Heat protectants salvage your hair from the harsh styling tools. However, not all are made alike. The best heat protectants have certain parameters in place. You must look for the same before making a purchase.

What Should You Look For In A Heat Protectant?

Following is the list of ingredients you can check for in your heat protectant.

Silicones: Heat protectants are generally made with a combination of two silicones – Cyclomethicone and dimethicone. While Cyclomethicone moisturizes your hair, dimethicone coats it and prevents moisture loss(3). Dimethicone forms a layer on your hair and makes your cuticles lie flat. This keeps your hair from turning frizzy. You can find this ingredient in your everyday conditioner too. However, those with oily hair must go for a product with minimum silicone (as it can build-up in hair and make hair greasier).

Hydrolyzed Wheat Protein: Hydrolyzed wheat protein conditions hair (4). It also takes the place of the natural hair proteins in the hair, which otherwise can get broken due to heat.

PVP/DMAPA Acrylates Copolymer: This copolymer, like silicones, helps protect hair and detangles it. Some research shows this copolymer may protect hair from thermal damage (5).

Quaternary 70: This is found in high-end products that may protect hair from heat damage (5). It keeps hair frizz-free after heat styling. It also keeps your hair smooth until the next wash.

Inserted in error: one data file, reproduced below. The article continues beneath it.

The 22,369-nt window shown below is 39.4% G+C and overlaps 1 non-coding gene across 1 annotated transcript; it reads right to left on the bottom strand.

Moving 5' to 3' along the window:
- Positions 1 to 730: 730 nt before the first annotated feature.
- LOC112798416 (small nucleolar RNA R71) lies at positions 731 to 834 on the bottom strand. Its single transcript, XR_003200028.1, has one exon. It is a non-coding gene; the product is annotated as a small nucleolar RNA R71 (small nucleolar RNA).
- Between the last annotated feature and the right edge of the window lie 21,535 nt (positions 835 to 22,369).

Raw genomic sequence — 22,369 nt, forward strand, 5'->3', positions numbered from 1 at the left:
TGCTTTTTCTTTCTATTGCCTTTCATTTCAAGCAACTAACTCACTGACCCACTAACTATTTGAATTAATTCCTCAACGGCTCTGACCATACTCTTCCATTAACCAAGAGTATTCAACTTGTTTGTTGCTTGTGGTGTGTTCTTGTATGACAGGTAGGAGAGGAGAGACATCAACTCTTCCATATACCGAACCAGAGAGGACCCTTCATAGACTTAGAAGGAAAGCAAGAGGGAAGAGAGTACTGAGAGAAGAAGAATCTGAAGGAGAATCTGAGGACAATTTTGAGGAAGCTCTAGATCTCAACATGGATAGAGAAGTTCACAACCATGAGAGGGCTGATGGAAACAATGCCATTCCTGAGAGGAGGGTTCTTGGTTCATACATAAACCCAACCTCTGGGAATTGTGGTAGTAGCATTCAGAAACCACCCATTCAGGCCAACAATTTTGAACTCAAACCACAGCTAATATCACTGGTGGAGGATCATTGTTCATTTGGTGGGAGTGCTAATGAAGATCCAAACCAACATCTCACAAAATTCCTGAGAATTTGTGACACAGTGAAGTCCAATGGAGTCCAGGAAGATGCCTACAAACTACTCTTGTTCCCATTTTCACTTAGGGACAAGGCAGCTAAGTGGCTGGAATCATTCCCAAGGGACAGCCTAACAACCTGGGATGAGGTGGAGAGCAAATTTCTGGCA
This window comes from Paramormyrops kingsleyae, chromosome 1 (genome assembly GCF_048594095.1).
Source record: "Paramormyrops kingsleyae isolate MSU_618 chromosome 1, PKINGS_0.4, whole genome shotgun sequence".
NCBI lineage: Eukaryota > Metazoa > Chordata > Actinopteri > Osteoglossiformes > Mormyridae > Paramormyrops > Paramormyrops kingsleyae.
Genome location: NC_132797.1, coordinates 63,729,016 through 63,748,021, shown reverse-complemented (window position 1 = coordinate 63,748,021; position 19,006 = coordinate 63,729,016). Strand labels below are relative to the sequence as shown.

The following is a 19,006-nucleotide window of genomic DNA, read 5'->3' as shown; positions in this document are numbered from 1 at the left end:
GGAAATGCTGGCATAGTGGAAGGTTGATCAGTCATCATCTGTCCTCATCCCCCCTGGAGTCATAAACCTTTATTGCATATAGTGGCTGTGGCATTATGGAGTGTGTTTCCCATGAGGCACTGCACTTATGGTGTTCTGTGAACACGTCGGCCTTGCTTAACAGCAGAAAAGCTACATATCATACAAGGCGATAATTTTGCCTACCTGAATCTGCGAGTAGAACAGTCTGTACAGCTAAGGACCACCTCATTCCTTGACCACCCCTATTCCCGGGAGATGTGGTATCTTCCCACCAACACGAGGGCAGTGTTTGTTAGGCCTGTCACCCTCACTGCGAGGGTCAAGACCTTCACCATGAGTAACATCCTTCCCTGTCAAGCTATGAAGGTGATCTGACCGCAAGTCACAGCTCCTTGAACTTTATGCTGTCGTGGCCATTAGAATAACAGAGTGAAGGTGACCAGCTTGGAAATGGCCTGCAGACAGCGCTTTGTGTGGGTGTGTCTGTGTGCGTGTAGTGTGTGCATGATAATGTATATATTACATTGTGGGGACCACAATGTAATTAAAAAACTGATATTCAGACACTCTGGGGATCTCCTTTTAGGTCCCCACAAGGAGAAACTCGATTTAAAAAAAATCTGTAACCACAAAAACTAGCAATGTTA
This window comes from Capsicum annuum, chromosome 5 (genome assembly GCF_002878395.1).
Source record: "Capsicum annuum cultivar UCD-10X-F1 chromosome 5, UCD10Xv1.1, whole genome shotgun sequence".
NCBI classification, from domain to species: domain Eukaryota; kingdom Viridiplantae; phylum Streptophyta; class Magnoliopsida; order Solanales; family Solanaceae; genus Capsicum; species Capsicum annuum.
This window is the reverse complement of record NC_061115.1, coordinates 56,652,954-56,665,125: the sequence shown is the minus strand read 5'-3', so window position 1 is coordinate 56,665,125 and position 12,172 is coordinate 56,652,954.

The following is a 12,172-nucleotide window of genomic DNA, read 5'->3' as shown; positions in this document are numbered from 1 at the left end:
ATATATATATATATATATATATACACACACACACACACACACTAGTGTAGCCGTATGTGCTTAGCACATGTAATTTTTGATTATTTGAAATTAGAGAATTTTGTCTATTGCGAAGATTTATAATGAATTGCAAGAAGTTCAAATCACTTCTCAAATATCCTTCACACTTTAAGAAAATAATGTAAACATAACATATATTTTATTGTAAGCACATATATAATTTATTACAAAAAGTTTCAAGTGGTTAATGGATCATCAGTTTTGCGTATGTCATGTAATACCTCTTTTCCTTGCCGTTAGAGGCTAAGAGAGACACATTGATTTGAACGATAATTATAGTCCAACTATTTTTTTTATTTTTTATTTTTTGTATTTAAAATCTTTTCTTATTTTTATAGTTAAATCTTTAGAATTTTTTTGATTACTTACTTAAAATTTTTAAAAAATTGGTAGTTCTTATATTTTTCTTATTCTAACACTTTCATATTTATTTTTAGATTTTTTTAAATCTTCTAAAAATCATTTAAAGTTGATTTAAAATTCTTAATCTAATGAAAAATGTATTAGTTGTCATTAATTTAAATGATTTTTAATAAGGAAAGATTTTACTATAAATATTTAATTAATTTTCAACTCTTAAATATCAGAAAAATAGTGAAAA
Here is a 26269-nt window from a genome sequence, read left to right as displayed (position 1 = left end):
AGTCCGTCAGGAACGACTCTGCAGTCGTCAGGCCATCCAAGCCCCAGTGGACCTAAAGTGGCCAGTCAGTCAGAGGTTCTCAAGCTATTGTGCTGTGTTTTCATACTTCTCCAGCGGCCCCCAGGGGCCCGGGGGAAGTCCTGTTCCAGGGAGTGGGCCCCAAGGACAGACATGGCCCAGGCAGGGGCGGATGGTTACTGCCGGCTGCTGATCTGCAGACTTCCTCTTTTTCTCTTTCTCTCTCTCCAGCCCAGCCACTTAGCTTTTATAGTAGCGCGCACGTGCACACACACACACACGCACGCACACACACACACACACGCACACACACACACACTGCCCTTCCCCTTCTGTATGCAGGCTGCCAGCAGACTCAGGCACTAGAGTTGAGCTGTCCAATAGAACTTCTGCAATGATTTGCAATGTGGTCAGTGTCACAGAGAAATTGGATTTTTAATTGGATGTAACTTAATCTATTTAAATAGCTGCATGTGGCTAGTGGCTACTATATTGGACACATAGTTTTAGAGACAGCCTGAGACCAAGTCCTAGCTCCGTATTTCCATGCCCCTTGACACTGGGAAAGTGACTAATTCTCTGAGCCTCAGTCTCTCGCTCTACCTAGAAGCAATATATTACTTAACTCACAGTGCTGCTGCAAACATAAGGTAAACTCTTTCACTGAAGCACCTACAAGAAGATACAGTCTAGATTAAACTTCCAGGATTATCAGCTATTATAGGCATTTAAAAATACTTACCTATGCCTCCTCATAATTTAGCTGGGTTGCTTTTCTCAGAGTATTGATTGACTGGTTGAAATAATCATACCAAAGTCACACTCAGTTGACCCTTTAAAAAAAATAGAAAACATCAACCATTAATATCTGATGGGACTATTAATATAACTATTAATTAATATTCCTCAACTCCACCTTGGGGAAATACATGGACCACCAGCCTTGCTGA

Note: Always consider sulfate- and paraben-free formulas. Go for a color-safe hair protectant if you have color-treated hair. You can also look for propylene glycol and keratin that retain hair moisture and strengthen your hair.

Conclusion

Heat protectants can seal hair moisture and minimize direct exposure to heat styling tools. Remember to use one the next time you want to style your hair. More importantly, reducing the overall use of styling tools and having a proper hair care routine can promote your hair and scalp health.

Frequently Asked Questions

How much heat protection spray should you use?

Those with thin hair must not use more than four sprays of heat protectant for every hair layer. Those with thick hair can use five to six sprays per hair layer.

Does a heat protectant spray make your hair greasy?

No, a heat protectant spray does not make your hair greasy. However, using it in excess can make hair wet.

Sources

Articles on StyleCraze are backed by verified information from peer-reviewed and academic research papers, reputed organizations, research institutions, and medical associations to ensure accuracy and relevance. Check out our editorial policy for further details.

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Arshiya Syeda is an editor and certified counselor. Ever the lover of the written word, she served on the editorial boards of her school and college newsletters. Writing articles on hairstyles, hair care, and nutrition helped her combine her love for reading, writing, and research. As an editor, she helps her team members deliver polished and meticulously researched content. Arshiya is fluent in English, Urdu, and Hindi and aims to become a multilinguist by learning German and teaching herself American Sign Language (ASL).